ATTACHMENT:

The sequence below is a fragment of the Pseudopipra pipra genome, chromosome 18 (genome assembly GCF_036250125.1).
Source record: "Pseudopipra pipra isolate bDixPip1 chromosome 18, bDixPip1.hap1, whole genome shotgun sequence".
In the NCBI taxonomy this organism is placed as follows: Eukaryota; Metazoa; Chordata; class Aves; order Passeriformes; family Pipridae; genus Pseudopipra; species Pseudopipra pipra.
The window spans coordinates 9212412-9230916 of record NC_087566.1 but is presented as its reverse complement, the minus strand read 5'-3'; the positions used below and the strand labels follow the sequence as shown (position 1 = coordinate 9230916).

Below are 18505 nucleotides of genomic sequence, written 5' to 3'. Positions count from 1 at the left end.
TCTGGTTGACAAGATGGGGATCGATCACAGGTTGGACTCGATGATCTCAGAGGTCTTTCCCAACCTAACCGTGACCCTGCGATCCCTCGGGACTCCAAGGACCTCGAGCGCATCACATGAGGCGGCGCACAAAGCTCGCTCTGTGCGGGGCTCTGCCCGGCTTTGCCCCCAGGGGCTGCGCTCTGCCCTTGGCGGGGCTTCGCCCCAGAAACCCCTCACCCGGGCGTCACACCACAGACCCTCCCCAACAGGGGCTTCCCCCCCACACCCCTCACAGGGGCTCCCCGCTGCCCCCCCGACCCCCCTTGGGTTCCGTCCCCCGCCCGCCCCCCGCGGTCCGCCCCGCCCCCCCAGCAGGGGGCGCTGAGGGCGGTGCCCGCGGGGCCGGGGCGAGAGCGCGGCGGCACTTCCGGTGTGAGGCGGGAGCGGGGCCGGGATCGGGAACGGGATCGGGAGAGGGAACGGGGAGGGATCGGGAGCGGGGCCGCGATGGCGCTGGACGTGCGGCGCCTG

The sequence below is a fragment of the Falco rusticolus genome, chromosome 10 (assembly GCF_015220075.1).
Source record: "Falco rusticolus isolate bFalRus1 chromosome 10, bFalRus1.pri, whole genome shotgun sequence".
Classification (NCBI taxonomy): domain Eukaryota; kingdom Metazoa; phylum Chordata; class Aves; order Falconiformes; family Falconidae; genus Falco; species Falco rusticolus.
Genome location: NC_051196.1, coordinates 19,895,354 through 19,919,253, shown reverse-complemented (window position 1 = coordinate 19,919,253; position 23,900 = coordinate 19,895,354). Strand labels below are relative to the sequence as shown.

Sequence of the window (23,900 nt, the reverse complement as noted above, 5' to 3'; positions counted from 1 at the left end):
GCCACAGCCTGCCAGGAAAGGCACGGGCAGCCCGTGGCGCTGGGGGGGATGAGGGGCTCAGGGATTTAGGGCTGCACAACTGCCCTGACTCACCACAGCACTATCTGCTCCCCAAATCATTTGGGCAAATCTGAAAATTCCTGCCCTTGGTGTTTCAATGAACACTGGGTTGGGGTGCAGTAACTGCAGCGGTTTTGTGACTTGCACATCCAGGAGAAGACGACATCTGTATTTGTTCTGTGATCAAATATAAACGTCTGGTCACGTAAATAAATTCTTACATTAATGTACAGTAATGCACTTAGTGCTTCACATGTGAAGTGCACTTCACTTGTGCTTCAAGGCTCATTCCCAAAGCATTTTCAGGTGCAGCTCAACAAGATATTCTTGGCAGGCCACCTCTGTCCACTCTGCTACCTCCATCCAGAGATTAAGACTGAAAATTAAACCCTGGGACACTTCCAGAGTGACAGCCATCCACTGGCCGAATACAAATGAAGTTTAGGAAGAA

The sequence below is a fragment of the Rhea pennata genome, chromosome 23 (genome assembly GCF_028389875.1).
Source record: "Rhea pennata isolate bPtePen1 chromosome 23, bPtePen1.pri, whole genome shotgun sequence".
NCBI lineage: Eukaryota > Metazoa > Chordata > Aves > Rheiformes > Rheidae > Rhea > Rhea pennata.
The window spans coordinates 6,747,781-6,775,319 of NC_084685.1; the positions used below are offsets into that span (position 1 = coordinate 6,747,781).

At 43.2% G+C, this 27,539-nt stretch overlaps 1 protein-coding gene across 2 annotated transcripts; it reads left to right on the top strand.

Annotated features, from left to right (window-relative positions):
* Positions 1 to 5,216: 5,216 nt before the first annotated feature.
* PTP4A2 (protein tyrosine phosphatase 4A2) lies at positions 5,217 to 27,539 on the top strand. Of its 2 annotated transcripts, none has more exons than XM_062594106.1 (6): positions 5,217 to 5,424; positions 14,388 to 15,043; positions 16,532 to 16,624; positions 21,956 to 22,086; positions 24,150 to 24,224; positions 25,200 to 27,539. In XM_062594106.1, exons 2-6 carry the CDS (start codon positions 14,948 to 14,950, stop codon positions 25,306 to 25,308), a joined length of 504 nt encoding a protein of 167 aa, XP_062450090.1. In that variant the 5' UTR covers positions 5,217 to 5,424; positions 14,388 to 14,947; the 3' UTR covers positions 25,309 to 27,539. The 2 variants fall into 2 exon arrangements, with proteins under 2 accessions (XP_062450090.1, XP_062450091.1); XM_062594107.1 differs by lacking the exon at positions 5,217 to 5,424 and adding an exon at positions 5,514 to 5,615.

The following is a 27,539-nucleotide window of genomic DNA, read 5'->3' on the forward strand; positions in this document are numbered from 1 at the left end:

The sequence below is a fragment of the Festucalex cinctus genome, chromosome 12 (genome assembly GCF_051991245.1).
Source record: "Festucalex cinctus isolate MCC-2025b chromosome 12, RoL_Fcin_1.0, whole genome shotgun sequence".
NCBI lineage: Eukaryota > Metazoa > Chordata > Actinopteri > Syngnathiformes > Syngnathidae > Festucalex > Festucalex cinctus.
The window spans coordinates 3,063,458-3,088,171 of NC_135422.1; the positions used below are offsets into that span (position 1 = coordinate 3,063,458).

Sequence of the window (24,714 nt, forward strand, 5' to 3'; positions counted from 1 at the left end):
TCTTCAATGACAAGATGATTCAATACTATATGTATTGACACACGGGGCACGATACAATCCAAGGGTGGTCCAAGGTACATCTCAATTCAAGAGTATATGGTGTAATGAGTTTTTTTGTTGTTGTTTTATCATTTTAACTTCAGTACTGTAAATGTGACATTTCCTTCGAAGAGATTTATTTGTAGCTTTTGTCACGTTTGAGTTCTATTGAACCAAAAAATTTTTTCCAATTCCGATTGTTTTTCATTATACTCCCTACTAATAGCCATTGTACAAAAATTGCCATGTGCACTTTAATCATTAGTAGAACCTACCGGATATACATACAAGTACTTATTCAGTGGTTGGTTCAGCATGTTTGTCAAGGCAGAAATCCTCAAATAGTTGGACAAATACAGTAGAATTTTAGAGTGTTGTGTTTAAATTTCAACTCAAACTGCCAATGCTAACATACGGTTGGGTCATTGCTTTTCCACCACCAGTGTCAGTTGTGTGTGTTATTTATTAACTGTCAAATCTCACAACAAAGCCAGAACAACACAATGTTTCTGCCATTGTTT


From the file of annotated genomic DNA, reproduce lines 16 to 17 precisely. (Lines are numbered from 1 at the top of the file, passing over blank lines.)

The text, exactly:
The window spans coordinates 6,747,781-6,775,319 of NC_084685.1; the positions used below are offsets into that span (position 1 = coordinate 6,747,781).

At 43.2% G+C, this 27,539-nt stretch overlaps 1 protein-coding gene across 2 annotated transcripts; it reads left to right on the top strand.